STATUS Quo lead singer Francis Rossi usually only gets this excited when he puts out a single or album and watches the charts for success.
Now he admits his first non-music business venture is making his "left foot waggle" as he becomes chairman of an historic whisky brand.
Rossi has bought a stake in the 196-year-old Glen Rossie whisky and become its chairman in the deal with The Brand Cellar, a company specialising in acquiring older brands.
Glen Rossie was owned by failed drinks firm First Quench which went into administration last year, and when The Brand Cellar approached veteran rocker Rossi, he said he did not need much time before he took the opportunity.
He told The Scotsman: "I can feel my innards getting tingling. I'm elated by it. This is something different.
"The idea of me being a chairman, it's like, 'Oh yes'.
"I can't say it's not about money. I don't pretend I don't love money. This looks like a good investment.
"I grew up in retail so the idea of the turnover I get quite excited about.
"When a record comes out we see what the sales are. You see the position in the chart and it's an affirmation of success. I do love the thrill of the sale."
The 60-year-old, originally from Forest Hill, London, said he was first introduced to the whisky sometime in the past decade when a bottle of it was placed on the band's tour bus by a caterer who thought it was funny. Rossi said he first thought it was a joke, a bottle with nearly his name on it.
Glen Rossie made regular appearances on tours with the band, known for singles such as Marguerita Time and 28 studio albums including Thirsty Work.
The Brand Cellar approached Rossi about a possible deal on the whisky and a chance meeting in a hotel in Melbourne, Australia, while on tour earlier this year led to his involvement.
He said: "All of us in rock and roll have tried venturing into business.
"I know Floyd did it, U2 did it. We all think we know what we're doing because we earn some money. But we're not businessmen. I didn't have to go punting for it and it's not like I have had an idea. They have come to me. It was quite easy deciding.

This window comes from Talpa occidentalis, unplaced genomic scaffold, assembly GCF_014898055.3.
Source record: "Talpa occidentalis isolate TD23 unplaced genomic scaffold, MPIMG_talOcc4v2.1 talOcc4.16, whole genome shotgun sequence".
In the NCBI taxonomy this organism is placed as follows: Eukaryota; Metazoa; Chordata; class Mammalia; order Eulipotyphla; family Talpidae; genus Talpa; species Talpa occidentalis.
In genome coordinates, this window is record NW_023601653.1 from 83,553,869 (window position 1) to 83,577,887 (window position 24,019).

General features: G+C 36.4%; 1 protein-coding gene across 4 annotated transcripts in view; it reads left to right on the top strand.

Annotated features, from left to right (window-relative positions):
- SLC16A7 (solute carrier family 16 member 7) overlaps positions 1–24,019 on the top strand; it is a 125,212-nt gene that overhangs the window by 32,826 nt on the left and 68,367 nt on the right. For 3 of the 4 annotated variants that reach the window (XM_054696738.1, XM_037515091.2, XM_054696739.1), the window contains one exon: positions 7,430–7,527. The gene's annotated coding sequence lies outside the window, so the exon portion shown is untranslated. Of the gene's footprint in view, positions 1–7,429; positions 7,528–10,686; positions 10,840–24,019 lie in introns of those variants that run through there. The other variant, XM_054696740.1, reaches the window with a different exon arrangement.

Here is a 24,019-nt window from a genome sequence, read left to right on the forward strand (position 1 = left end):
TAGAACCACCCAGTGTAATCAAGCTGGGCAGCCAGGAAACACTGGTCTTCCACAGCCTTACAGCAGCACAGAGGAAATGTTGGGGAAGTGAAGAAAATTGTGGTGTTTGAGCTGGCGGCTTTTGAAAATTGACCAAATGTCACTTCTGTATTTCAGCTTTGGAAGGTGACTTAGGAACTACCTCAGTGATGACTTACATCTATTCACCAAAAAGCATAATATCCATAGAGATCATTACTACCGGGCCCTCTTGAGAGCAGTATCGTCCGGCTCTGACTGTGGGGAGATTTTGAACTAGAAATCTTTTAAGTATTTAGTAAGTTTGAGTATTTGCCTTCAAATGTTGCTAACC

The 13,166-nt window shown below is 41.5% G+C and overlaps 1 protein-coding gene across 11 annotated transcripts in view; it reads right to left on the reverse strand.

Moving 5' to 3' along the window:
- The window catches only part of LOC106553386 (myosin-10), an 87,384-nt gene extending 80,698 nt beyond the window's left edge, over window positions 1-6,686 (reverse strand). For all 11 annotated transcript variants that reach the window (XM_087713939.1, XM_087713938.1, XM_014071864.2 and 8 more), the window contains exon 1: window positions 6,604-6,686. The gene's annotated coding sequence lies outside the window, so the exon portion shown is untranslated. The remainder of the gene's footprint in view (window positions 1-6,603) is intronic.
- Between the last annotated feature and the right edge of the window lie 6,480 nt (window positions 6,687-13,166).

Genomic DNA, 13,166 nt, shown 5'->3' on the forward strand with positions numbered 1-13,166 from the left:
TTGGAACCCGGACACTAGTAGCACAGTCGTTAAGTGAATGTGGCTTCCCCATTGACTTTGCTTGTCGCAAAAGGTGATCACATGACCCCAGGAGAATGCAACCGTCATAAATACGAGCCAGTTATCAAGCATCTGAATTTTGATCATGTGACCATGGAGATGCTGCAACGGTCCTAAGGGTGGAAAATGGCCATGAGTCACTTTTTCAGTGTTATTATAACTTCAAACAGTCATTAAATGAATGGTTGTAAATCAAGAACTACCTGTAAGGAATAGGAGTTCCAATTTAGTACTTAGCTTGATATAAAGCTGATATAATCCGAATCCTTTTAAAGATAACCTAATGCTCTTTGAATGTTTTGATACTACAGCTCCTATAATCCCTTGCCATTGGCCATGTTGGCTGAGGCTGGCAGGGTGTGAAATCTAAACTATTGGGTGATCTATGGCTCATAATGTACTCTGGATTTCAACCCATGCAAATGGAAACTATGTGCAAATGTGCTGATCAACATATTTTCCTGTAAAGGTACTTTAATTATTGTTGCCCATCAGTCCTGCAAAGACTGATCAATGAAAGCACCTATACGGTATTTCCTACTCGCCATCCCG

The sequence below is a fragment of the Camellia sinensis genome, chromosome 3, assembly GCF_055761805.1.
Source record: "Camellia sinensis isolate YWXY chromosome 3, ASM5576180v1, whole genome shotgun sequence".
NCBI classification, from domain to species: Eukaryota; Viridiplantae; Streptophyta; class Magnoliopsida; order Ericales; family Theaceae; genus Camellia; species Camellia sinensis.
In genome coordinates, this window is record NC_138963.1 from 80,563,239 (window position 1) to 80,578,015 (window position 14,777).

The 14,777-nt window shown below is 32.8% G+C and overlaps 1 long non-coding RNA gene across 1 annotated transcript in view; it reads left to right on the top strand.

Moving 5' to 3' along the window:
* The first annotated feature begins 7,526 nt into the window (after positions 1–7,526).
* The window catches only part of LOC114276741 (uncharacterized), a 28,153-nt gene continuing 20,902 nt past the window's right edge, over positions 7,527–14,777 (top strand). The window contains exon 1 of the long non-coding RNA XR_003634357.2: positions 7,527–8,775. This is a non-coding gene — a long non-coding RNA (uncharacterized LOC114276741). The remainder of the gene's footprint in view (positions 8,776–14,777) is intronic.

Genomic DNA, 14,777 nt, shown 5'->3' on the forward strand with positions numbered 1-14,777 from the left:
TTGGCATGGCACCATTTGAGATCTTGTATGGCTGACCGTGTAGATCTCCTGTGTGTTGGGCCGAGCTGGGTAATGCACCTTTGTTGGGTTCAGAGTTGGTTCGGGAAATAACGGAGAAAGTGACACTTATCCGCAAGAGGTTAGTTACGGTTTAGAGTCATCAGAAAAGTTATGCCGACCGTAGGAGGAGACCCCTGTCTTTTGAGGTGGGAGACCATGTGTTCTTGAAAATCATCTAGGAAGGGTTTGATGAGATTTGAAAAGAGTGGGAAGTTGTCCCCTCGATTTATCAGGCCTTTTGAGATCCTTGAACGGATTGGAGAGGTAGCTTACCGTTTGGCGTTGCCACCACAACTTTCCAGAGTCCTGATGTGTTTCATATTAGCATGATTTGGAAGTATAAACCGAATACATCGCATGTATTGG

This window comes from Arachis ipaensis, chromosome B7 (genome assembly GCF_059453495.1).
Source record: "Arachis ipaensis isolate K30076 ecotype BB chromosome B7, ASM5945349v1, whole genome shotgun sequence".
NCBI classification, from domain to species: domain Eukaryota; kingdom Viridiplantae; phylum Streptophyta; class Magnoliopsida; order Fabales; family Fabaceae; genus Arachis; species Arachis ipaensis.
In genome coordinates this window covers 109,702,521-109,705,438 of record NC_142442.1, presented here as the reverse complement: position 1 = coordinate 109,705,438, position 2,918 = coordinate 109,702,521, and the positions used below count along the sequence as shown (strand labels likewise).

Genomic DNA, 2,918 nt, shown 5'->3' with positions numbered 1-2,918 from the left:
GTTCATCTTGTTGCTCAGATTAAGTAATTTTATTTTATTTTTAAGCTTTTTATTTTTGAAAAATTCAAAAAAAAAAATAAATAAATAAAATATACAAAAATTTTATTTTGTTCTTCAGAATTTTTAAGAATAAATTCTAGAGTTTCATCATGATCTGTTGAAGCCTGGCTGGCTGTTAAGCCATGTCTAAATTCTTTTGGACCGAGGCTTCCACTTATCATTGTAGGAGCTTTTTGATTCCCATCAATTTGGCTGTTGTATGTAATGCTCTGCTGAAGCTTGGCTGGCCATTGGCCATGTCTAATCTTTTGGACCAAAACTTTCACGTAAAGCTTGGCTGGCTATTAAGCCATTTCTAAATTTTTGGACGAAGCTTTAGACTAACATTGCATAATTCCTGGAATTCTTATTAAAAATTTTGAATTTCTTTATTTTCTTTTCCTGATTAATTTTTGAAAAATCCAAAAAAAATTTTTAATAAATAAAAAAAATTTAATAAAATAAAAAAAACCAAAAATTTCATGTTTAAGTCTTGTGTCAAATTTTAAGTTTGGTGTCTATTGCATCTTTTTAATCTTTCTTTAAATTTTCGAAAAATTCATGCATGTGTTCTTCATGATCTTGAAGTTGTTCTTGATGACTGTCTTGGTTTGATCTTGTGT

"These guys are going for it, now, and that's similar to making records."
Rossi said his new brand was "not cheap p***", thin or watery and he liked the viscosity and density of it.
Keyboardist and bass guitarist Andy Bown always got Rossi to "smell things and Glen Rossie smells rather pleasant," he said.
He added: "Whisky generally can make me shudder. This tastes like whisky but it doesn't make you shudder. I can't drink loads of anything, but it's something nice to sip late at night. I just like the idea of a drink with my name on it."
The Scotch will be relaunched in a new-look bottle carrying a label in the shape of a plectrum, in a nod to Rossi's music career spanning nearly five decades.
CELEBRITY brands are nothing new, with Loyd Grossman, below, Paul Newman and Linda McCartney some of the most well-established food choices.
Newman's Own brand has raised over 136 million for more than 100 charities over three decades. Actress Jane Asher developed her own cake decorating for her children before it became a franchise.
Other celebrity food has included Frankie Dettori's Italian foods, Terence Stamp's wheat-free bread and pasta, Barry Norman's pickled onions and Harry Hill's fairtrade peanuts.